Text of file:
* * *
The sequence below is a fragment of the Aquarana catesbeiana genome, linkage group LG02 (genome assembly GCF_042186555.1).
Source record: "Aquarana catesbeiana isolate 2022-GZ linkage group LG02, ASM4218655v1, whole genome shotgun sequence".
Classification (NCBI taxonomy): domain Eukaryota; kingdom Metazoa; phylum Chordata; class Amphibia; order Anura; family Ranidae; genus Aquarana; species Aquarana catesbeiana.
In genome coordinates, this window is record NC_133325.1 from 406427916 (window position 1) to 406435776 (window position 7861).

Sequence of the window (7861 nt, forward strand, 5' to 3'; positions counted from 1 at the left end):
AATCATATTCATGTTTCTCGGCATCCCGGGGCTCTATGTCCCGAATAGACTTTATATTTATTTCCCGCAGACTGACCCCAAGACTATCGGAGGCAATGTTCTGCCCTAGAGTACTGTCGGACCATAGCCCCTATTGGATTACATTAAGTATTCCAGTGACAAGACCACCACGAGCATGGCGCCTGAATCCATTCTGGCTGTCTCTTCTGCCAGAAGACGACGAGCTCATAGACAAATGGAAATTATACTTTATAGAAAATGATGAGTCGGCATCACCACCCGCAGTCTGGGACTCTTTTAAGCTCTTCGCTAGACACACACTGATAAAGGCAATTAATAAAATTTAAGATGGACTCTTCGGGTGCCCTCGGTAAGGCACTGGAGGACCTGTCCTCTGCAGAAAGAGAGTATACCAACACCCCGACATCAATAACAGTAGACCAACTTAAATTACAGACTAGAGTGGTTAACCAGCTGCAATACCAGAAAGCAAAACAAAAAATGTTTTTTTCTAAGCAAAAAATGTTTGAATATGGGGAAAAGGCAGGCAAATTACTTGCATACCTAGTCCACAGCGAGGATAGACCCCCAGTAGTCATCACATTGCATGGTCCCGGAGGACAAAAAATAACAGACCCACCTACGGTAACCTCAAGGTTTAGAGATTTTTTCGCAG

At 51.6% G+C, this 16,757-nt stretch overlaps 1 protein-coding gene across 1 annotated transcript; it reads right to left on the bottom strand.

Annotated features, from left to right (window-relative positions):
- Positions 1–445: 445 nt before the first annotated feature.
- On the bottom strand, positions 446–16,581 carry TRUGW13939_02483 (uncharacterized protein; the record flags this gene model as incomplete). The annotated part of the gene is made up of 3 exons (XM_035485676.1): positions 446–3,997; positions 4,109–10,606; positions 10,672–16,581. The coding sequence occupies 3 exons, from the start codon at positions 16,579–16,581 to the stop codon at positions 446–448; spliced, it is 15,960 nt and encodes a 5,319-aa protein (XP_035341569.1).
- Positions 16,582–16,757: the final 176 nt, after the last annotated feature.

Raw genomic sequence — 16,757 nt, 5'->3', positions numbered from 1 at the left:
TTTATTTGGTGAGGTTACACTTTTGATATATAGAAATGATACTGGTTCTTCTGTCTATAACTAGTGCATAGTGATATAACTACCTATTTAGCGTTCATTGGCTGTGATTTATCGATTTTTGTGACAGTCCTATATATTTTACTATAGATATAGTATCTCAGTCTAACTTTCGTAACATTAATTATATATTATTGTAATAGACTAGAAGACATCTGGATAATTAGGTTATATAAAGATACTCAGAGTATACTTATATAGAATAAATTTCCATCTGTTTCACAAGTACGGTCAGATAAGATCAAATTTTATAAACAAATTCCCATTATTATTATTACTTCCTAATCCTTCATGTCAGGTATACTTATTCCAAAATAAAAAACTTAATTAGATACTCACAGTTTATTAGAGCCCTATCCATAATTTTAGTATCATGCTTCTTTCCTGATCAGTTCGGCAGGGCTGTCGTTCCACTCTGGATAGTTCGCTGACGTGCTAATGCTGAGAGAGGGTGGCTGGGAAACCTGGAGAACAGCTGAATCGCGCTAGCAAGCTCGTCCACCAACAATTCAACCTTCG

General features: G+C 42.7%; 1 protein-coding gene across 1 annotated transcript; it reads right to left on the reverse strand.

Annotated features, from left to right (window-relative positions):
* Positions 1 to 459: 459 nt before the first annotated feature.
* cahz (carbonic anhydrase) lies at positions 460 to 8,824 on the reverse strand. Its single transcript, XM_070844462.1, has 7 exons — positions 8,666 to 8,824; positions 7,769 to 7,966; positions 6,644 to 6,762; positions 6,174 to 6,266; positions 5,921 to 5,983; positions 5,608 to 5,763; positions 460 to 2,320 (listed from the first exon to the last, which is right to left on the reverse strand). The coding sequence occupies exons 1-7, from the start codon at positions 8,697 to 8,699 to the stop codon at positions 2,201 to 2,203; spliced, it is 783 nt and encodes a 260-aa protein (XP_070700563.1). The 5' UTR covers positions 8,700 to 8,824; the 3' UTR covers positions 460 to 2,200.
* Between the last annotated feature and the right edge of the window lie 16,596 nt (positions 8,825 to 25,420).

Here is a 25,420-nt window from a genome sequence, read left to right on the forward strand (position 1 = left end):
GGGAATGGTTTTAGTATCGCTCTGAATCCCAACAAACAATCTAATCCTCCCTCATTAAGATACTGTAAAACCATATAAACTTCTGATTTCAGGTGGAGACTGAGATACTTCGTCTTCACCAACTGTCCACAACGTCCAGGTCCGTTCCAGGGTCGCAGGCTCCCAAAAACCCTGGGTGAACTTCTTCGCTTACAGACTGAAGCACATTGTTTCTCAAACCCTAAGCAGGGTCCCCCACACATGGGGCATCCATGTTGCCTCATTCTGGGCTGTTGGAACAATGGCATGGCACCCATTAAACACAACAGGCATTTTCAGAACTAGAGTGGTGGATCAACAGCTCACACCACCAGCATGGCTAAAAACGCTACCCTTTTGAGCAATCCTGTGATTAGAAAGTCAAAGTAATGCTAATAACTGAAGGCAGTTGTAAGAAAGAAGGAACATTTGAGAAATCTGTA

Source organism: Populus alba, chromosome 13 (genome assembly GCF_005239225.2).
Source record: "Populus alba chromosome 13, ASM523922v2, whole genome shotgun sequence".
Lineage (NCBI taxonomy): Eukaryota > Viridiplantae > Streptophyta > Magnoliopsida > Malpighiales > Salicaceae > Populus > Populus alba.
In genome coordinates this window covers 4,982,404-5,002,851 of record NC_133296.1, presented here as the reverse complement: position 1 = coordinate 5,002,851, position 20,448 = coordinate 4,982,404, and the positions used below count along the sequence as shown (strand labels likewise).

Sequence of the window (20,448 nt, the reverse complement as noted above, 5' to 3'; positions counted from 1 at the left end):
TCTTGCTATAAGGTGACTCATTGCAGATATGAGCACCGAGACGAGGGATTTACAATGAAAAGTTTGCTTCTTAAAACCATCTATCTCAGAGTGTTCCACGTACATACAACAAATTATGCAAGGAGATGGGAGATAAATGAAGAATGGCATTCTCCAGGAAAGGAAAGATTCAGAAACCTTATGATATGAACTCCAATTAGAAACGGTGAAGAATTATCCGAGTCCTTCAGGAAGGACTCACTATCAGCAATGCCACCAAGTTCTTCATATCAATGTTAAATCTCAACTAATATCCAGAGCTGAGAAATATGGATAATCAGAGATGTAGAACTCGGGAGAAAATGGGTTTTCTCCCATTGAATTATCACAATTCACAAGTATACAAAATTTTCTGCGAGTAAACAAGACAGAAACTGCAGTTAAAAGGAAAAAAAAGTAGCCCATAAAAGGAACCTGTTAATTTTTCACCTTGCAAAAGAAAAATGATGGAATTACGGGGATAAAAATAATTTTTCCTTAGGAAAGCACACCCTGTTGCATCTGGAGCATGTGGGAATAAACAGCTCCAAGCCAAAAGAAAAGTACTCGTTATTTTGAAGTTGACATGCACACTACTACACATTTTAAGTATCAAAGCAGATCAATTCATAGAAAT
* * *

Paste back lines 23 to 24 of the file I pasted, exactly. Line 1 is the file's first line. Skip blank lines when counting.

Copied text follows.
Lineage (NCBI taxonomy): Eukaryota > Viridiplantae > Streptophyta > Magnoliopsida > Malpighiales > Salicaceae > Populus > Populus alba.
In genome coordinates this window covers 4,982,404-5,002,851 of record NC_133296.1, presented here as the reverse complement: position 1 = coordinate 5,002,851, position 20,448 = coordinate 4,982,404, and the positions used below count along the sequence as shown (strand labels likewise).